Season 38 
  • The Acupuncture sketch from the episode hosted by Kristen Wiig has been called the most terrifying sketch produced in the history of the show. Two acupuncturists (played by Kristen Wiig and then-new feature player, Aidy Bryant) attempt to give their client (played by Jason Sudeikis) an acupuncture, but not everything goes to plan.

    Season 39 
  • On the Edward Norton episode, there is a sketch where two pest control workers (played by Norton and new cast member Brooks Wheelan) try to get rid of some possums in the vent. In the end, they get sucked in and presumably eaten alive while the office workers who saw then get eaten just agree that they didn't see anything.
  • If the "Acupuncture" sketch from Kristen Wiig's episode counts, then the "Bikini Beach Party" sketch from Charlize Theron's definitely does. The entire sketch spoofs camp 1960s TV shows, with the surf music and beaches. The characters only casually mention the "big dead whale full of deadly toxic gases". When Taran Killam decides to serenade Theron near the whale, it explodes, covering the two with blood and whale guts, sending the audience into hysterics. (In much the same manner as the "Acupuncture", might I add!) Covered in blood, the two move over to the second decomposing whale opposite, where the exact thing happens again. (The explosion wrinkles the soft backdrop behind them.)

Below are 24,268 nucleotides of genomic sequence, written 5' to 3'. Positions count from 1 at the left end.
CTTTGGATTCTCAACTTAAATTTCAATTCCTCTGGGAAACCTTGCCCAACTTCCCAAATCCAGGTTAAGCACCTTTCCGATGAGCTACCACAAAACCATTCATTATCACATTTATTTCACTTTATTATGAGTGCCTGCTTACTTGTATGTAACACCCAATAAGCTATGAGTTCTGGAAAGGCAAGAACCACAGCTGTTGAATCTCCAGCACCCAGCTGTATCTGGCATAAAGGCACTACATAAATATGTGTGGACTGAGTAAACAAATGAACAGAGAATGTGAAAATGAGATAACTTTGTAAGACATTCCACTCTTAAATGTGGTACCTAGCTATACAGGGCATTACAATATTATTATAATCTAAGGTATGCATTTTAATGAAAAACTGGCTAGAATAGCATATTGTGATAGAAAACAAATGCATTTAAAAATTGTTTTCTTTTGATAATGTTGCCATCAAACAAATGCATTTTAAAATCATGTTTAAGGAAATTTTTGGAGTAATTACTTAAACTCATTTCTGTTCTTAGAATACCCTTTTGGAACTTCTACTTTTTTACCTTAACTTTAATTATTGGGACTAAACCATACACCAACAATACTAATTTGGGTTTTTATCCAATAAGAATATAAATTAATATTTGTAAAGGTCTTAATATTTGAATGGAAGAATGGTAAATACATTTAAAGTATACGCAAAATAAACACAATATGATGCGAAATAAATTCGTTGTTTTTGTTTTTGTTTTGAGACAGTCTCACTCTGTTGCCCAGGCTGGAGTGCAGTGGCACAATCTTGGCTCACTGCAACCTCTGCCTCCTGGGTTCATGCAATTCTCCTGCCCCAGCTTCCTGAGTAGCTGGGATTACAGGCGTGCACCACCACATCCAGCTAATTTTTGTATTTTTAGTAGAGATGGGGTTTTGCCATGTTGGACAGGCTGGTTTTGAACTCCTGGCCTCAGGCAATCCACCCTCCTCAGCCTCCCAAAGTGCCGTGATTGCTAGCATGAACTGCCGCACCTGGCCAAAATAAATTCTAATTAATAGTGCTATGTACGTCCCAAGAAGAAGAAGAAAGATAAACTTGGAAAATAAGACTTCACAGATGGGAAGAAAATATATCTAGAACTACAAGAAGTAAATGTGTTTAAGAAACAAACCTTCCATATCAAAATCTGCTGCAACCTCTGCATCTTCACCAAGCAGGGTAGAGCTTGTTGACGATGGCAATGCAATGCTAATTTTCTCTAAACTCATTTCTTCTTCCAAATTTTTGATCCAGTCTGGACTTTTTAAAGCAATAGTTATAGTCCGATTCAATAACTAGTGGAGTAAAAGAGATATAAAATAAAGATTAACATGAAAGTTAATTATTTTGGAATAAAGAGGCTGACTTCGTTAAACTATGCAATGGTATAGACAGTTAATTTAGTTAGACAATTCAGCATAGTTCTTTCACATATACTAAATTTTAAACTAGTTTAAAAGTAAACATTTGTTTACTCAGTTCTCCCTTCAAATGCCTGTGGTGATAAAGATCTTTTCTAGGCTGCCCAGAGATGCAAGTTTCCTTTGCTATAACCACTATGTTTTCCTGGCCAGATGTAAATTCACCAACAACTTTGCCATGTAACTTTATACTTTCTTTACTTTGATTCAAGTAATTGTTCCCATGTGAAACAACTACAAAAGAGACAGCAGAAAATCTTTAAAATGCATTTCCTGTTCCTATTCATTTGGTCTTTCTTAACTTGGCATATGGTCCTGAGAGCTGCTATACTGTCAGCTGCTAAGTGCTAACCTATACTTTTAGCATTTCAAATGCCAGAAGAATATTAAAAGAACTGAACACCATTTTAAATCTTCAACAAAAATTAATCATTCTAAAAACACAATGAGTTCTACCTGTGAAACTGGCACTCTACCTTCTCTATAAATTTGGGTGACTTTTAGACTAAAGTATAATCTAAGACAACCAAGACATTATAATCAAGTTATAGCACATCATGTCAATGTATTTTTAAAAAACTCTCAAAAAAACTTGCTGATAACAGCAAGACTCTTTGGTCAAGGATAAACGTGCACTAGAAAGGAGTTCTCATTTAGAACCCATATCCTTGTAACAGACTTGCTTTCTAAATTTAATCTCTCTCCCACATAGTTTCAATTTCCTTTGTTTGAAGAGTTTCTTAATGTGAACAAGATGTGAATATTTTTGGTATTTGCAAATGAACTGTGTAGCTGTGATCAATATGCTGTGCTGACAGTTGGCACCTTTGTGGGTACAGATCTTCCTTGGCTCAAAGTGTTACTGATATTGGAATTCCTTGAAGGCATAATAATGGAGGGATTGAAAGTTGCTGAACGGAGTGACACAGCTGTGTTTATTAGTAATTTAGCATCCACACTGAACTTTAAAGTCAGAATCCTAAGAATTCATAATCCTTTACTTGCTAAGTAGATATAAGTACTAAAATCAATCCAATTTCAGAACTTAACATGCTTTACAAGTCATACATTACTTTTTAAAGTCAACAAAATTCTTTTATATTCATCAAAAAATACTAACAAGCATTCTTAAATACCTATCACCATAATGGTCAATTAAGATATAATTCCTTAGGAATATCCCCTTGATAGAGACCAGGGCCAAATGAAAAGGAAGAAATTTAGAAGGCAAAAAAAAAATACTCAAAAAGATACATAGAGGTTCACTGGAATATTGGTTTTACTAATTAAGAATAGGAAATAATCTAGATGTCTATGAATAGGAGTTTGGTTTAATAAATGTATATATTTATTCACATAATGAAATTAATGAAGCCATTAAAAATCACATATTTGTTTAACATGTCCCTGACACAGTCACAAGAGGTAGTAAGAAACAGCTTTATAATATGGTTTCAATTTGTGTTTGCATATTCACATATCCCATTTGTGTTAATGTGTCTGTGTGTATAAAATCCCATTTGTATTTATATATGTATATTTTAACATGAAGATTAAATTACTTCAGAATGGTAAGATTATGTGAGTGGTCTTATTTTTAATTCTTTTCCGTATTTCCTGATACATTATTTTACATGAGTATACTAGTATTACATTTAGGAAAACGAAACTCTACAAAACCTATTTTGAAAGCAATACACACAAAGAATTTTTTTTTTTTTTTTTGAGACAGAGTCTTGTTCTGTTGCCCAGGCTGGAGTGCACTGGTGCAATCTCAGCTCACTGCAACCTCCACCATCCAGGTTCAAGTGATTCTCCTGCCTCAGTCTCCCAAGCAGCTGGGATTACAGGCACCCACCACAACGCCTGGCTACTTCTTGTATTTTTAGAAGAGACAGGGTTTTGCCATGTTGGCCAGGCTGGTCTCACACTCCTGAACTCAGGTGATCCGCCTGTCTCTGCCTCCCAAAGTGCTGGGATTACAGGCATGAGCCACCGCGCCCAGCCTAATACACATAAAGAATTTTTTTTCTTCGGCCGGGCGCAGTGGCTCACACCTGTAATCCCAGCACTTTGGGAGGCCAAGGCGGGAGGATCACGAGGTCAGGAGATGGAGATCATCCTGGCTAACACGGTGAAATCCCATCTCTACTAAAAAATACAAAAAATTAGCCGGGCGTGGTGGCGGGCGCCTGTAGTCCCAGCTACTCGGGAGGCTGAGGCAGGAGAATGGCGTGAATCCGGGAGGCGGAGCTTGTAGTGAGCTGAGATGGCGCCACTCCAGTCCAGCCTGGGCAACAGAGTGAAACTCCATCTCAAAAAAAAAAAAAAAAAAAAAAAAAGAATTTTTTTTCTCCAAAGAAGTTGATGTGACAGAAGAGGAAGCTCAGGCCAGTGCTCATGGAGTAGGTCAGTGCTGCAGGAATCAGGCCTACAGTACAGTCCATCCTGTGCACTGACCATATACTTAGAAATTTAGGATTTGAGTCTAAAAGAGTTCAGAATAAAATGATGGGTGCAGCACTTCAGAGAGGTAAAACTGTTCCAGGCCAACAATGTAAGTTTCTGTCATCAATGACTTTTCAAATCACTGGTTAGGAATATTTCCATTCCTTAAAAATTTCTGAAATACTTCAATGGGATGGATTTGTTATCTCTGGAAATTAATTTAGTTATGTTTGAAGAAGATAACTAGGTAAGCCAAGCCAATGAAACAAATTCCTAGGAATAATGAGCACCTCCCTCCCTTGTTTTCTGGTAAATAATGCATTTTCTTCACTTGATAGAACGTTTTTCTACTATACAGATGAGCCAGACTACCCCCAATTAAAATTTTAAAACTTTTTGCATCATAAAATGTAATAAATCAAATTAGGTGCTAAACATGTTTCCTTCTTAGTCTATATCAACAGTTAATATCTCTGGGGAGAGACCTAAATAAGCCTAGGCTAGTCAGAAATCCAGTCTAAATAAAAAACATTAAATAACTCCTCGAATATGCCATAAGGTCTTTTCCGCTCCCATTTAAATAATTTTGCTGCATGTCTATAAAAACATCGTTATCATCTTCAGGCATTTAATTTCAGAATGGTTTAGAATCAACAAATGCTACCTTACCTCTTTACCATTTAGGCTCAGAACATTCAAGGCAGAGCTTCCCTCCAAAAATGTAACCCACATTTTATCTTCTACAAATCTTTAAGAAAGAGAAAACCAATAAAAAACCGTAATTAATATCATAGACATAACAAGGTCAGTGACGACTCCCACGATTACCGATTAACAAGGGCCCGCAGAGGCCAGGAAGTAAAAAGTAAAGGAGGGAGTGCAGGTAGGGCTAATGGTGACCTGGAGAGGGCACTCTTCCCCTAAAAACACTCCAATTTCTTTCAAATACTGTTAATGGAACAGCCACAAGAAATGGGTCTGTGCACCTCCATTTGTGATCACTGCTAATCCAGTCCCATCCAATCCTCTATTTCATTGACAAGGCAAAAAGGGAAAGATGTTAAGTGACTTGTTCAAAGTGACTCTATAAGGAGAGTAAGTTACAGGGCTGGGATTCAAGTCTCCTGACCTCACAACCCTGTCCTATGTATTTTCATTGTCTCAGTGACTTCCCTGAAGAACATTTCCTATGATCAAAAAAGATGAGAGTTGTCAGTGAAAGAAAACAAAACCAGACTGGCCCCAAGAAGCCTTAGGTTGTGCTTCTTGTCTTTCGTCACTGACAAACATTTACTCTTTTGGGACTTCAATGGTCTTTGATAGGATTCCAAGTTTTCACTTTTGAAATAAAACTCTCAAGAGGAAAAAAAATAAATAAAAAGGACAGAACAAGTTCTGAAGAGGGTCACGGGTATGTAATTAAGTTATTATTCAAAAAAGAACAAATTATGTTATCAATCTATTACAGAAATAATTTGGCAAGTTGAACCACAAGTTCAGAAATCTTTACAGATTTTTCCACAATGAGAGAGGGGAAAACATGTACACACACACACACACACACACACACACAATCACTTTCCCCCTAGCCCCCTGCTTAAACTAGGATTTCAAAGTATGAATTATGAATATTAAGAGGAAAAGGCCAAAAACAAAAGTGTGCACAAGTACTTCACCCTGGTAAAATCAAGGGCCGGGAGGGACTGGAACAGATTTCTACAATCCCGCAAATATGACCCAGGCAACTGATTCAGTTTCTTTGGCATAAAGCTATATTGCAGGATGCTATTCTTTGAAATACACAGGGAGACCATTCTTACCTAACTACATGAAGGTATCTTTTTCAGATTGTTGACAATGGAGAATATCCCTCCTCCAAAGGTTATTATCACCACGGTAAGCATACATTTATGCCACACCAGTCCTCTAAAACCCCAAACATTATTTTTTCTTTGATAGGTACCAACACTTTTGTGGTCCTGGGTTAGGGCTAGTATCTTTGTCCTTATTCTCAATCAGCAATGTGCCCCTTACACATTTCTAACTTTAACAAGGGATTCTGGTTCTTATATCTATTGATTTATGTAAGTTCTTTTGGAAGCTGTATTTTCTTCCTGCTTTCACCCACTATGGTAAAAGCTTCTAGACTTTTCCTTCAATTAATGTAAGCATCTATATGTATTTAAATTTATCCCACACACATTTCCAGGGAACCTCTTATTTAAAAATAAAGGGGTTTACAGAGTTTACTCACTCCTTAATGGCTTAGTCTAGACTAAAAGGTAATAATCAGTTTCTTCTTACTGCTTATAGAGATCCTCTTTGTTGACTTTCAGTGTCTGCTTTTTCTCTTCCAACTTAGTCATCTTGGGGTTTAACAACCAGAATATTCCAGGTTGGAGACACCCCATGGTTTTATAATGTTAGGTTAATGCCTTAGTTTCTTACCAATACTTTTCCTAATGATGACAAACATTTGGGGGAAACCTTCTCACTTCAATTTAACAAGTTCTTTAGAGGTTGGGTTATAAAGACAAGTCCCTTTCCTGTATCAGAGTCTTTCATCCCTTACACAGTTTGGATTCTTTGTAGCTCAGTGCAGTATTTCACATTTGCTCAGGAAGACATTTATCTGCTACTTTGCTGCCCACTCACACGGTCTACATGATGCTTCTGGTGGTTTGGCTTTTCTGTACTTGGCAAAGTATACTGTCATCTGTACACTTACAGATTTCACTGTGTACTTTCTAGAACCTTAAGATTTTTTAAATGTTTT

Unsorted 
  • From the Tom Hanks episode, What happens to Tim Meadows character, the Only Sane Man at the end of the "Guy Who Plays Mr. Belvedere Fan Club" sketch
  • The Digital Short "Everyone's a Critic". The sketch verges on Surreal Horror. note